The Deacon's Bench

The Deacon's Bench

Fired priest may have been protecting seal of confession

Last month, I posted the story of a priest suing his bishop, after being falsely accused and fired.

Now, there’s another twist in the story:

The dramatic case of the monk who filed a defamation suit against St. Vincent College for removing him from ministry after pornography was discovered on his computer has an even more dramatic subplot.

A former student of the Rev. Mark Gruber has told both state police and canonical investigators that he downloaded pornography on the priest’s computer. He says that Father Gruber knew that, but couldn’t say so because he had sacramentally confessed that sin to the priest before the pornography was discovered. Priests are forbidden to reveal the contents of a confession under any circumstance.


But the former student has spoken with Father Gruber’s canon lawyers, state police and the Pittsburgh Post-Gazette. Father Gruber’s suit says that on Dec. 15, the young man gave a sworn statement to the priest’s canon lawyers, for the case that his Benedictine superior filed against him in Rome. He said he had downloaded pornography, and then confessed doing so.

The young man testified that “Father Mark has protected the seal of confession admirably even to the point of losing his job, his priestly faculties and allowing his reputation to be maligned.”

The college’s response includes a state police report on an April 20 interview with the same young man. Troopers, who sought him out after someone from the archabbey showed them his canonical statement, said he provided information that only someone who had downloaded certain images on Father Gruber’s computer should know.


But the college’s attorney says that if the young man’s account is true, it’s not the whole story.

“An admission by another person that they were responsible for some of the pornography on the computer does not negate Father Gruber’s responsibility for misuse of the computer,” said W. Thomas McGough Jr. of the Reed Smith law firm.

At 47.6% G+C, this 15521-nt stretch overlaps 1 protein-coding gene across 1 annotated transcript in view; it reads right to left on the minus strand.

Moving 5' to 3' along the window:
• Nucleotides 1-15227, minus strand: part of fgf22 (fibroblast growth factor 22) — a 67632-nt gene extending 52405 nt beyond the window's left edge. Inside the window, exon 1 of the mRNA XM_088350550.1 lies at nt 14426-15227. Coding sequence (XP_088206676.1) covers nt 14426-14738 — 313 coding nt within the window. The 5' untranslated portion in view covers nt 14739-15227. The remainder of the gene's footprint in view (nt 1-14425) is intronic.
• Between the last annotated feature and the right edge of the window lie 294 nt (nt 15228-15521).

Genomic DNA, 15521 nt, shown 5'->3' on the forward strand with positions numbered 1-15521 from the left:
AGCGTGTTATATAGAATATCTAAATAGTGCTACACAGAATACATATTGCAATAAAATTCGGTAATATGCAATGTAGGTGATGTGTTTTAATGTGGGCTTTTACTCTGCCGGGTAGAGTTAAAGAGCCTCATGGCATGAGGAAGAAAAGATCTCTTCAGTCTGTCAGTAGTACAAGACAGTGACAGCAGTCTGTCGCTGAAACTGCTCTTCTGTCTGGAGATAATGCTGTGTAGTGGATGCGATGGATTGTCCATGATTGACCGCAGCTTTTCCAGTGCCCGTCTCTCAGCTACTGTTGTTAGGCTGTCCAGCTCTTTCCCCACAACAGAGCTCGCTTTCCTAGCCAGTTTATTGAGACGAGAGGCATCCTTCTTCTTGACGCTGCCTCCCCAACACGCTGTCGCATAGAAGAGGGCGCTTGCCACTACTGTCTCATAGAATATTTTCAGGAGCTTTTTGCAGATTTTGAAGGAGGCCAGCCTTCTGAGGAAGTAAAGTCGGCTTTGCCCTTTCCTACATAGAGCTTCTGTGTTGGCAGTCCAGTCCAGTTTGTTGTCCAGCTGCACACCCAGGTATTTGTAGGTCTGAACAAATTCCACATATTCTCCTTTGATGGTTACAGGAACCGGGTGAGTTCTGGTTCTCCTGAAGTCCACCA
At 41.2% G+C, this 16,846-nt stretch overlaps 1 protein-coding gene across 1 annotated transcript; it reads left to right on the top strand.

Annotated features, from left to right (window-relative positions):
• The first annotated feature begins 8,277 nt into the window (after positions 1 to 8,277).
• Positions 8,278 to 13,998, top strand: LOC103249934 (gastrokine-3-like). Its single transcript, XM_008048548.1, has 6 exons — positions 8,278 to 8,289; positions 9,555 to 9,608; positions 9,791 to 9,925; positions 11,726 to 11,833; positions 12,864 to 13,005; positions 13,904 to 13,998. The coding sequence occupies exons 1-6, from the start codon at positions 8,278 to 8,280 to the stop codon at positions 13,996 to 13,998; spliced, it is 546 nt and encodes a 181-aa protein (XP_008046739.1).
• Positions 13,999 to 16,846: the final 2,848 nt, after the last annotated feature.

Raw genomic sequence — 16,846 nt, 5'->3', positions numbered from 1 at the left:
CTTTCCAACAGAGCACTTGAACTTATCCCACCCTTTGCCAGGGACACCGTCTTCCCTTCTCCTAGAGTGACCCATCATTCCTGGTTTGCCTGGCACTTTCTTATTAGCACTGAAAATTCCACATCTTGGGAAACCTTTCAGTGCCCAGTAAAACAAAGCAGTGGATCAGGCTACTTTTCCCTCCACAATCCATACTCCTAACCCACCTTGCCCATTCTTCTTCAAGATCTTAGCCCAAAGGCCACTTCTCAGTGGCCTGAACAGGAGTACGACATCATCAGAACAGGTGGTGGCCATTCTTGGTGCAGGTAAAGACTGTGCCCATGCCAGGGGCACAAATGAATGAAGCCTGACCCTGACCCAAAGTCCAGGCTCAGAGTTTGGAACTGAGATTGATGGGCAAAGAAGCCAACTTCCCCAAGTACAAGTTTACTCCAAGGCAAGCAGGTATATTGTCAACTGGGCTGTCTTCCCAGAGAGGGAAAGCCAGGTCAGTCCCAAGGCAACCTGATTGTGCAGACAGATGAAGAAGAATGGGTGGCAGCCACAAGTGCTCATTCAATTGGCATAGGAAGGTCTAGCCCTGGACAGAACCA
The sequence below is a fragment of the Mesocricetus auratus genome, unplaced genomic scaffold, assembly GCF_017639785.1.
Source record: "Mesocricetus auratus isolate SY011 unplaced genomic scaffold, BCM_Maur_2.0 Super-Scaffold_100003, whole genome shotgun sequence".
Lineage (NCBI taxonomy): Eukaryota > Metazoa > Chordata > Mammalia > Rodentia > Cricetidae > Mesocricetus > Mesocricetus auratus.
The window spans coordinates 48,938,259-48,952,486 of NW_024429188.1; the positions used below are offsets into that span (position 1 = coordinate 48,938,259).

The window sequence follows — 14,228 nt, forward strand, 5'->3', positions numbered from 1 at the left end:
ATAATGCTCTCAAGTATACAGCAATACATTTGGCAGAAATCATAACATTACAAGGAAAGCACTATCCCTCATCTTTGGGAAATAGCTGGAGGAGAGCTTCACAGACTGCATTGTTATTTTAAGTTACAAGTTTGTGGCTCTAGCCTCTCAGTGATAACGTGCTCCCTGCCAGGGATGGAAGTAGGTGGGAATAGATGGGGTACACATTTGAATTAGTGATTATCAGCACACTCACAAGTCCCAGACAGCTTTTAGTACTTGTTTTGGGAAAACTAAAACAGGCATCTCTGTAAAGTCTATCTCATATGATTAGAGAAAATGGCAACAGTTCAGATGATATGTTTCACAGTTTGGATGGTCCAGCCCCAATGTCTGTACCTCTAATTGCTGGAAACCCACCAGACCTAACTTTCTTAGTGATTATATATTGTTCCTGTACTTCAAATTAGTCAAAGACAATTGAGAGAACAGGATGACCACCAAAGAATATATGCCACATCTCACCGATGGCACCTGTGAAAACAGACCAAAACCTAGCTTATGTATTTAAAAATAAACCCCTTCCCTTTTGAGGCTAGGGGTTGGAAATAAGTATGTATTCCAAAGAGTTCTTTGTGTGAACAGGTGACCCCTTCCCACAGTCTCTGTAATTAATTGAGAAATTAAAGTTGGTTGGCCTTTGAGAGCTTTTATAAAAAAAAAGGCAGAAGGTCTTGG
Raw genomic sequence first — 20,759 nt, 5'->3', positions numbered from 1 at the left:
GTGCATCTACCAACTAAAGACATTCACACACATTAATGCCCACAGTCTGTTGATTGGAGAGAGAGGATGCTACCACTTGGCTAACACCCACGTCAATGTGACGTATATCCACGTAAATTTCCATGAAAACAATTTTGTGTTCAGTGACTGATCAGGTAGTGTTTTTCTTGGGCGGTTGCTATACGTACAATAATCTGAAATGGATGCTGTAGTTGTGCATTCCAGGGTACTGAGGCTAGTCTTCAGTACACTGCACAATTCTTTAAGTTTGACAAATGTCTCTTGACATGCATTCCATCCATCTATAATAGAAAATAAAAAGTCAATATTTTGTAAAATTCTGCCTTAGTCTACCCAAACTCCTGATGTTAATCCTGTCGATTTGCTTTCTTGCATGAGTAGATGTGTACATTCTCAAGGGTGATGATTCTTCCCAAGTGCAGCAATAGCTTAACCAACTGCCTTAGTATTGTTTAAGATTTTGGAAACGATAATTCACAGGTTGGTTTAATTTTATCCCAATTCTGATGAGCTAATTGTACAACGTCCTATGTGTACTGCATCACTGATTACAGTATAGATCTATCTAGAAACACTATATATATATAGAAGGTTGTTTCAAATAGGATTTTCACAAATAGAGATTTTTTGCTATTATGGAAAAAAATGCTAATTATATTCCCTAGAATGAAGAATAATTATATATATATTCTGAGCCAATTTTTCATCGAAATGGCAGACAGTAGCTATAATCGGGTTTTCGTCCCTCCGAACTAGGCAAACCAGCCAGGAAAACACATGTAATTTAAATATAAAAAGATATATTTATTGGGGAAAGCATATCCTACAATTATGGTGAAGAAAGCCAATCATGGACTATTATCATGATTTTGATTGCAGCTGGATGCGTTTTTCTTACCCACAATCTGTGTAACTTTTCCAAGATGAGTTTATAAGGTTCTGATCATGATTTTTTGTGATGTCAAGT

There’s much more at the link.

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posted October 4, 2010 at 9:11 pm

“An admission by another person that they were responsible for some of the pornography on the computer does not negate Father Gruber’s responsibility for misuse of the computer,” said W. Thomas McGough Jr. of the Reed Smith law firm.
I think that statement alone sums up the situation: This is a witch-hunt against Father Gruber. This is precisely why it is so very dangerous to let religious fanatics have unlimited power.
I don’t think I’d have Father Gruber’s strength of will not to break the seal under such circumstances, he is obviously a man of great character.

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posted October 4, 2010 at 10:41 pm

I do not see why this could not be sorted out.
Fr. Gruber can be re-instated without recrimmination from either side.

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posted October 5, 2010 at 5:49 am

Unfortunately, the harm done won’t just evaporate quite as easily. Somebody seized the opportunity to attack him and ran with it.
I spent quite a few years of my life in academia, this will almost certainly not have been an isolated incident.
Unless the background is carefully examined and the willful intent to harm Father Gruber brought home to the person or those who perpetrated this, such nastiness will continue.

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posted October 5, 2010 at 11:21 am